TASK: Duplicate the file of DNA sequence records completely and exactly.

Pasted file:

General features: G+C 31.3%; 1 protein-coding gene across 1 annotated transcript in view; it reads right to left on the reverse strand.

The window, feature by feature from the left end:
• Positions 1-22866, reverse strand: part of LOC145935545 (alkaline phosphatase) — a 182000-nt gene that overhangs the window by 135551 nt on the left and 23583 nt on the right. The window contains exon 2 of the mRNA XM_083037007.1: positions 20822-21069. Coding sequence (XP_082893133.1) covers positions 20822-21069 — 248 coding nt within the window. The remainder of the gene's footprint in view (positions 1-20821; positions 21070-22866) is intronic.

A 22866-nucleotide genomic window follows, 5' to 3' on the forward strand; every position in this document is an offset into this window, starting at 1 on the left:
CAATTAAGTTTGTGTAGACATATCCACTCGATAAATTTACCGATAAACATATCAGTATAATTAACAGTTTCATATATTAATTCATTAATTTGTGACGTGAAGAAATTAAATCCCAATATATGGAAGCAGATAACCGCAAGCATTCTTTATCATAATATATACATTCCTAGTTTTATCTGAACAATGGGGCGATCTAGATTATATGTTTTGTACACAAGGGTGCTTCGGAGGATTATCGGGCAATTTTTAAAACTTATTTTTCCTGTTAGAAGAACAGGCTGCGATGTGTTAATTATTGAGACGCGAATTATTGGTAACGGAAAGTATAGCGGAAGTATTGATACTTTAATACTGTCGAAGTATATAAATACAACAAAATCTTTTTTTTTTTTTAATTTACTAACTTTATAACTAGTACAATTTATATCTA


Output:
General features: G+C 31.3%; 1 protein-coding gene across 1 annotated transcript in view; it reads right to left on the reverse strand.

The window, feature by feature from the left end:
• Positions 1-22866, reverse strand: part of LOC145935545 (alkaline phosphatase) — a 182000-nt gene that overhangs the window by 135551 nt on the left and 23583 nt on the right. The window contains exon 2 of the mRNA XM_083037007.1: positions 20822-21069. Coding sequence (XP_082893133.1) covers positions 20822-21069 — 248 coding nt within the window. The remainder of the gene's footprint in view (positions 1-20821; positions 21070-22866) is intronic.

A 22866-nucleotide genomic window follows, 5' to 3' on the forward strand; every position in this document is an offset into this window, starting at 1 on the left:
CAATTAAGTTTGTGTAGACATATCCACTCGATAAATTTACCGATAAACATATCAGTATAATTAACAGTTTCATATATTAATTCATTAATTTGTGACGTGAAGAAATTAAATCCCAATATATGGAAGCAGATAACCGCAAGCATTCTTTATCATAATATATACATTCCTAGTTTTATCTGAACAATGGGGCGATCTAGATTATATGTTTTGTACACAAGGGTGCTTCGGAGGATTATCGGGCAATTTTTAAAACTTATTTTTCCTGTTAGAAGAACAGGCTGCGATGTGTTAATTATTGAGACGCGAATTATTGGTAACGGAAAGTATAGCGGAAGTATTGATACTTTAATACTGTCGAAGTATATAAATACAACAAAATCTTTTTTTTTTTTTAATTTACTAACTTTATAACTAGTACAATTTATATCTA